Reprinted from The News House: Link to original Article
Published: May 13, 2020
The Rev. Rick Hill has seen it many times before: a student comes to Syracuse University fresh faced and naïve from high school, and by the semester’s end he or she is too focused on finding the next good time.
“We have students come here in August and by Thanksgiving they’re unrecognizable,” Hill said. “We just want to reinforce what they came here with and have them go back in (a similar form) as when they got here.”
Hill said he and his wife Valerie see themselves as, “stand-in parents” and hold the students they see to the same standard they would hold their own daughter if she were in college.
“I have 33 children,” Hill said proudly. As he began to discuss his children a note of protectiveness and caring crept into his voice.
For six years, Hill has been the chaplain of the Historically Black Church, a campus ministry that provides African-American students at SU with resources about churches and ministries in the area.
In 2007, he founded his own church, Word of Life Bible Fellowship, which meets Sundays at 11 a.m. in Huntington Beard Crouse Hall‘s Kittredge Auditorium on the SU campus.
Lori S. Robinson, a 22-year-old instructional design development and evaluation graduate student who has been attending Hill’s services since her freshman year in 2005, said she appreciates his laid back preaching style.
“He has a Harley, and he’ll … show up in his biker jacket, and jeans,” Robinson said. “He’s not big on you have to get dressed up for church because so many people get turned off by that.”
Hill chose this come-as-you-are approach when he opened Word of Life Bible Fellowship and stresses that he wants to offer options.
In the African American community, on a typical Sunday women and girls will wear dresses and men will often wear suits. Hill insists that he wants people to “relax and enjoy each other as part of the service.”
“The casual dress just works for me and for people who come to Word of Life,” he said.
His more relaxed approach to dress should not be mistaken for a lax attitude concerning the church’s purpose. Hill named his church Word of Life Bible Fellowship because the Bible is the primary focus.
The Rev. Rick Hill shares a laugh with a member of the Word of Life Bible Fellowship. (Photo: Matthew Ziegler)
This emphasis on the Bible and determination to remain relatable to his congregation has attracted not only students but also working adults in the community and has led to a church that is intimate and comfortable.
Troy Allen, a member of the Word of Life Bible Fellowship since May 2009, said he likes the focus on the Bible.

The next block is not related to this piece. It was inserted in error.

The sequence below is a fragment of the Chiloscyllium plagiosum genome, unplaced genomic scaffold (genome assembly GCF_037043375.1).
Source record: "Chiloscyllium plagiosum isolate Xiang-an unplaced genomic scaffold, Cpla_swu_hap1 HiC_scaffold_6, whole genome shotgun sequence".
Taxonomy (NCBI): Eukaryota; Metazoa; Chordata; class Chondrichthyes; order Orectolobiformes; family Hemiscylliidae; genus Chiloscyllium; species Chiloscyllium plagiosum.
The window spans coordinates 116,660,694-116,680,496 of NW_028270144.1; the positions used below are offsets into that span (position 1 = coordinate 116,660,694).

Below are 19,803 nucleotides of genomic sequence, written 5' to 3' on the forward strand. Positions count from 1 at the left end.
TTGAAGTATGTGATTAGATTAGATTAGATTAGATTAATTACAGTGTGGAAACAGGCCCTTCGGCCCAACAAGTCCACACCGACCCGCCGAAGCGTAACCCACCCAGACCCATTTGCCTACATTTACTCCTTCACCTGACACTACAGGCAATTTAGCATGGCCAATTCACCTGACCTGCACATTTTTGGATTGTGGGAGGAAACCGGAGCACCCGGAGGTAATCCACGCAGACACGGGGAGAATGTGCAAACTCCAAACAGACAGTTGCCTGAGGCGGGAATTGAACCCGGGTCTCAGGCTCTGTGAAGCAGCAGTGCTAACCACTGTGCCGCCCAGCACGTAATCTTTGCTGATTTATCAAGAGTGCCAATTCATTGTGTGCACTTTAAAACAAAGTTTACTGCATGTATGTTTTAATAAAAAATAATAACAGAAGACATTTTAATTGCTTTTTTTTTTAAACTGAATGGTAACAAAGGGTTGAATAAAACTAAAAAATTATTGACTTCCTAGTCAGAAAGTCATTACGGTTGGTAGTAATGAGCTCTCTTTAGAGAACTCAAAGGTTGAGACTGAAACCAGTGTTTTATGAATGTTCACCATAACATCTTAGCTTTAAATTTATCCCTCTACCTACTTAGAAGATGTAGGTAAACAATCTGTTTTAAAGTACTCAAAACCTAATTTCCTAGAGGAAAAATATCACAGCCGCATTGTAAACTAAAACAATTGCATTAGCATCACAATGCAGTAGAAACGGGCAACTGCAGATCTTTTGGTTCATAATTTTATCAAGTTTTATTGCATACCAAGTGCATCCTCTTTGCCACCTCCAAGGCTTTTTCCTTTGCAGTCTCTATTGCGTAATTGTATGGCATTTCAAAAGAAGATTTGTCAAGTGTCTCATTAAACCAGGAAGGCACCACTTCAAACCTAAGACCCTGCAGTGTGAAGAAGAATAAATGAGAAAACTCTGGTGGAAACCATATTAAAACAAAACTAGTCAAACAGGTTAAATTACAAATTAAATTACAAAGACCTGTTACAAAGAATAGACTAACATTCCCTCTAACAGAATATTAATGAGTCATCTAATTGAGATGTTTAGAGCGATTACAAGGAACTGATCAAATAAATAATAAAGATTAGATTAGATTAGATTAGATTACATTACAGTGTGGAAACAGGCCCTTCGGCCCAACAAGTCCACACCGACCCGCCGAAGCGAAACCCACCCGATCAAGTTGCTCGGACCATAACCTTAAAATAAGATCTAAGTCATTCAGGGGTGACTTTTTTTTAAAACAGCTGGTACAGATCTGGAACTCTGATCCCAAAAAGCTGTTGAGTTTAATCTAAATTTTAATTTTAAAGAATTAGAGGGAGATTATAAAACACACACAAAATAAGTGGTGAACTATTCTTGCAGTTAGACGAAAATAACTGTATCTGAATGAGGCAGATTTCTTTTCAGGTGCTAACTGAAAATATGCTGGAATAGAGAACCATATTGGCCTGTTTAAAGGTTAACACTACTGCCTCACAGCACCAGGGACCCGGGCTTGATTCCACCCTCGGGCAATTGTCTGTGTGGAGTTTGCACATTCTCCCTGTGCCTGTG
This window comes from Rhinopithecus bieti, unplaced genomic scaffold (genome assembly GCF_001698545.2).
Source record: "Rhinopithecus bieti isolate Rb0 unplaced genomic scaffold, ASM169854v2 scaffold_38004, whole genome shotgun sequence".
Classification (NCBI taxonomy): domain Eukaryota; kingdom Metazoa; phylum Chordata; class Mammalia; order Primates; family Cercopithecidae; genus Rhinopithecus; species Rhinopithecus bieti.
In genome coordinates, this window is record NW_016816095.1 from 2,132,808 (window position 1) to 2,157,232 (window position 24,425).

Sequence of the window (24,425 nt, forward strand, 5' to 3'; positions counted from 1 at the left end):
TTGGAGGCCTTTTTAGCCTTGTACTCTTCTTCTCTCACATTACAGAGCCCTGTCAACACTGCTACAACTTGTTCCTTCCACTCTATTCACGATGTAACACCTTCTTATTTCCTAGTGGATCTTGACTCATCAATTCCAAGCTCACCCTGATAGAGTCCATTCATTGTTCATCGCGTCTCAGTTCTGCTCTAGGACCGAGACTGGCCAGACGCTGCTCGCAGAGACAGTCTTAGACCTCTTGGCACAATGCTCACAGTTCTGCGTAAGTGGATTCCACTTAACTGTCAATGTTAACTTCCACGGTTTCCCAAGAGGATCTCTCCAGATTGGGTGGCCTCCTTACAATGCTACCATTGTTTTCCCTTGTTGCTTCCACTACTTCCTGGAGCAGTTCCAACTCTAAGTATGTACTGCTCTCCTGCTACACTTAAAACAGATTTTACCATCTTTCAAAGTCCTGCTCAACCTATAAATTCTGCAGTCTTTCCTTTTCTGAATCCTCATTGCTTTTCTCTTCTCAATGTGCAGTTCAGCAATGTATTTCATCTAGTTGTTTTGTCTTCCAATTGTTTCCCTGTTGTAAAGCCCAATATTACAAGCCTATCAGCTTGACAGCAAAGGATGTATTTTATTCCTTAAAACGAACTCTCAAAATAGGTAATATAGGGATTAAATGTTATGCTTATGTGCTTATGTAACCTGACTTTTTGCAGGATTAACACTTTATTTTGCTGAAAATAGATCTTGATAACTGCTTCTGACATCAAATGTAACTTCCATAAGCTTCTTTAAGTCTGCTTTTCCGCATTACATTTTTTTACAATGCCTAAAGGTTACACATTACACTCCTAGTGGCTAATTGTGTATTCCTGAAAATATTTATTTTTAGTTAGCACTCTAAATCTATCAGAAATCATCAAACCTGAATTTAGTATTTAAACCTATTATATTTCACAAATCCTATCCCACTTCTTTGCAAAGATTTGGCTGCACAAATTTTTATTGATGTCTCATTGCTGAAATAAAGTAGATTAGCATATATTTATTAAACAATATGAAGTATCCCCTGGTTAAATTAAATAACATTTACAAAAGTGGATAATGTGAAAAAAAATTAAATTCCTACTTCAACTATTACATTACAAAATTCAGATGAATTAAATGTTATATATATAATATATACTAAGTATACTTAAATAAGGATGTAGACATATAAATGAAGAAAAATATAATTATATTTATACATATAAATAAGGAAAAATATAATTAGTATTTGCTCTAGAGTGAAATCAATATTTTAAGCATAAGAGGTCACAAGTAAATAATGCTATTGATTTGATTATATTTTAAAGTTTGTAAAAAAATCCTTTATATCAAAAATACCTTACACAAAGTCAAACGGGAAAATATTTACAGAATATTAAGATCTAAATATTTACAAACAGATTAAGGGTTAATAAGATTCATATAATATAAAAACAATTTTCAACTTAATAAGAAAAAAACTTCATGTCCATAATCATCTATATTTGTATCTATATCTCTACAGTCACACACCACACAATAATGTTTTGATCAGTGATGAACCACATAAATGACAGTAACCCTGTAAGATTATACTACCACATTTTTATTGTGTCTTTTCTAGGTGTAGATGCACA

“I really liked the straightforward teaching from Pastor Hill and how he broke down the Bible verses,” Allen said.
Hill deliberately keeps the church service simple.
“Your typical Black Baptist Church — we are hardly that,” he said. “The jumping and the shouting, that’s great, I’m born and raised in that, but everybody doesn’t necessarily respond to that atmosphere.”
Hill’s sermons are accented with personal anecdotes and honesty while offering life lessons at the same time.
“How many of you are sitting here thinking ‘Oh yeah, I’m better than that person beside me?’ ” Hill asked during a July service about arrogance. “You don’t have to raise your hand, but you’ve got that tiny seed of arrogance inside of you, and I’ve got it too. We may not want to admit it but God knows it’s there and we need to submit it to Him.”
Robinson believes that Hill’s 9-year-old daughter Lydia, who attends the church with her mother, influences his easy-to-understand preaching style.
“She is paying attention and she’ll ask questions from time to time,” Robinson said. “So he breaks things down to where a young child can understand.”
His approachable nature and popularity are not a surprise to his childhood friend Priscilla Donai, who has known him since they were five years old and going to Sunday School while growing up in Syracuse’s South Side.
“He was a kid that played all the time … joked around, (but) he was about his business even growing up,” Donai said. “He was motivated, knew what he wanted and went after it.”
Hill doesn’t see himself that way while growing up as a “typical sports jock” on South Avenue. He said people may have recognized the focus and drive within him but it wasn’t clear to him yet.
“I lived every moment for that moment I wasn’t thinking about a plan,” he said.
He attended the University of North Alabama for three semesters and then returned home and started working in retail. In 1995, he lost his job and began to want more for himself.
He graduated from Oswego State University in 1999 then received his master’s of divinity from Colgate Rochester Crozer Divinity School in 2006. He is currently working on his Ph.D. in ministry at the Ashland Theological Seminary.
“At 25 or 27 if somebody had told me I was going to do all of that in academia I’d never have believed it,” Hill said. “School was the farthest thing from my mind.”
Now Hill sees the benefits of his education.
“There’s no better feeling in the world than to know that you’ve impacted somebody’s life in a positive way,” he said. “It doesn’t get better than that.”